Italian airline begins ‘Covid-tested’ flights from Rome to Milan

Italian airline begins 'Covid-tested' flights from Rome to Milan
Alitalia passengers have the option to get tested on departure at Rome's Fiumicino airport. Photo: Andreas Solaro/AFP
Alitalia is offering two flights a day exclusively for passengers who have tested negative for coronavirus.

The airline's 'Covid-tested' flights start on September 16th between Rome and Milan, with passengers offered a free rapid antigen test before they board.

While several Italian airports already provide testing for arriving passengers, it is the first time that departing passengers are also being urged to take a test.

The service, which is being trialled for a month but could be expanded, isn't required by any government restrictions but is instead designed to reassure travellers wary of flying.

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From now until October 16th, to board either of Alitalia's flights AZ 2038 (leaving at 13:30) or AZ 2092 (17:30) from Rome Fiumicino to Milan Linate, passengers must show proof that they have tested negative.

Passengers planning to take the test at Fiumicino airport are advised to arrive at least an hour and a half before their flight. They can go directly from the departures area to a testing centre in Terminal 3 (find a map here), where they will be given a nasal swab that can reveal within 30 minutes whether or not they have the coronavirus.

They must wait in the testing centre for the results: if it's negative they can proceed to the gate; if it's positive they'll be put in isolation, given a molecular (PCR) swab test to confirm the result and if necessary, instructed on quarantine procedures.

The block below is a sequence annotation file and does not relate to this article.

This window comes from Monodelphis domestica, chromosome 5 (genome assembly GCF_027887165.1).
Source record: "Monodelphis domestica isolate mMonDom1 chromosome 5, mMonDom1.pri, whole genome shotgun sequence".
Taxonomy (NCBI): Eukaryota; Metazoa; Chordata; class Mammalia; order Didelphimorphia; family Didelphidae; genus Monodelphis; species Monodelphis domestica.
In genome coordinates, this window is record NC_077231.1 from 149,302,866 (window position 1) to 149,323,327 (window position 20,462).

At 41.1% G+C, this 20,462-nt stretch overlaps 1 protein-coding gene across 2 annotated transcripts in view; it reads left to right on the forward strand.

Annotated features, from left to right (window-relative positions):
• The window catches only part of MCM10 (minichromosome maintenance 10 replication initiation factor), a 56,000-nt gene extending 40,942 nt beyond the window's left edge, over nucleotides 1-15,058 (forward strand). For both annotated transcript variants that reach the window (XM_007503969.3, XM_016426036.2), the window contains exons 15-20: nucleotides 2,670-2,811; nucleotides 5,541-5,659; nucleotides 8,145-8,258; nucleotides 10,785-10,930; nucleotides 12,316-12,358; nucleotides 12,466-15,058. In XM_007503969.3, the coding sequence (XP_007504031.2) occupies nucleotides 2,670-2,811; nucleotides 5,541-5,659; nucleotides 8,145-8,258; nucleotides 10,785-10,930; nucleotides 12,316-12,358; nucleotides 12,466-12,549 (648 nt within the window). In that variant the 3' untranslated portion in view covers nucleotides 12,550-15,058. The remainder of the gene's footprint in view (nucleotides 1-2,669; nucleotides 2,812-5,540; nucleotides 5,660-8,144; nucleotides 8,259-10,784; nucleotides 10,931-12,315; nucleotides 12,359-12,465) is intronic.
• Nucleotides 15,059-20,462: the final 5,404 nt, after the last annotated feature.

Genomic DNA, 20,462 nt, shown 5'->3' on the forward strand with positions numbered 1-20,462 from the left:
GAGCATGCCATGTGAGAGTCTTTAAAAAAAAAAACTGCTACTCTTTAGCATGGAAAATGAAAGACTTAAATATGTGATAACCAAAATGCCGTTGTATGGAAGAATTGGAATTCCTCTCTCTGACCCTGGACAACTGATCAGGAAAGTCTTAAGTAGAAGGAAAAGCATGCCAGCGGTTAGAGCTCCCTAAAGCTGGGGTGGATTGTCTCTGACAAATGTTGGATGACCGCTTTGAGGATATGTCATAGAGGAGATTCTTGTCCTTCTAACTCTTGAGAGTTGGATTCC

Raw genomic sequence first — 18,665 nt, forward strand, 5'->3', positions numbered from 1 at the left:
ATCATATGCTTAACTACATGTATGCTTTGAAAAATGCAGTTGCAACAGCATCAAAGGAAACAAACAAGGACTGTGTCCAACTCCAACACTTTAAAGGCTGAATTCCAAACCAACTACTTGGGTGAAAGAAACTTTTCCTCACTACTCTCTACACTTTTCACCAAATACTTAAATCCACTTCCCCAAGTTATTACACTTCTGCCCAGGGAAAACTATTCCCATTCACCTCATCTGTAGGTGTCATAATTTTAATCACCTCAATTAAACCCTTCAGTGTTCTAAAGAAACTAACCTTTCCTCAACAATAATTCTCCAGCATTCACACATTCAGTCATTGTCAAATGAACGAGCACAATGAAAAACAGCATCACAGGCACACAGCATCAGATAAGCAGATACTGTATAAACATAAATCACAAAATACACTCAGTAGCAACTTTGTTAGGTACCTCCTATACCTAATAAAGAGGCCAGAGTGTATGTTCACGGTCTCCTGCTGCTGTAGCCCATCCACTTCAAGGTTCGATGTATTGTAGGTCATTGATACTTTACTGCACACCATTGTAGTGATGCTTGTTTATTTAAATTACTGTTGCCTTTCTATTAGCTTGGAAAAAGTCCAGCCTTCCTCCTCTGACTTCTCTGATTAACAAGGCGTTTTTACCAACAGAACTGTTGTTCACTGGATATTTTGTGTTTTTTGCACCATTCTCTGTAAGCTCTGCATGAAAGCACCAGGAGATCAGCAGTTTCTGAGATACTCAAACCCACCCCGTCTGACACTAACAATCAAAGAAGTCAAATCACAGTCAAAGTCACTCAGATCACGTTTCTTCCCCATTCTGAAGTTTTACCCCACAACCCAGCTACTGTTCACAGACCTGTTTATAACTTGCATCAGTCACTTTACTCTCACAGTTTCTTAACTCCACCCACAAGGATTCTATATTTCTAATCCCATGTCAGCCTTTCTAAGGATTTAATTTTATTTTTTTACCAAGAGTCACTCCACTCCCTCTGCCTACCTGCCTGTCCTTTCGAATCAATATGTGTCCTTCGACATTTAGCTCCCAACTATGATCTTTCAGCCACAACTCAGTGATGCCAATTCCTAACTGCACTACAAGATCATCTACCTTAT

Passengers wait to be tested at Fiumicino airport in Rome. Photo: Alberto Pizzoli/AFP

Alternatively passengers can get tested before the day of their flight, in which case they'll need to bring with them to the airport the result of either a PCR or antigen swab test carried out no more than 72 hours earlier.

Passengers who don't want to get tested can switch to any of Alitalia's other Rome-Milan flights at no additional cost, while passengers who are denied boarding after testing positive can get a full refund.

Children under six are not obliged to take a test.

Fiumicino was one of the first airports in Italy to set up an onsite testing centre and has been commended by airport reviewer Skytrax for its Covid-19 safety measures, recently earning the site's only five-star rating of any airport in the world.

In addition to the testing facility in Terminal 3, Fiumicino also operates a 24-hour drive-through testing centre in its car park that is the largest of its kind in Italy.

Under the Italian government's current rules, getting a coronavirus test is mandatory for passengers arriving from Spain, Greece, Croatia or Malta.

Travellers from other countries are not required to get tested, nor does Italy oblige departing passengers to take a test.

READ ALSO: What to expect when you're flying to Italy


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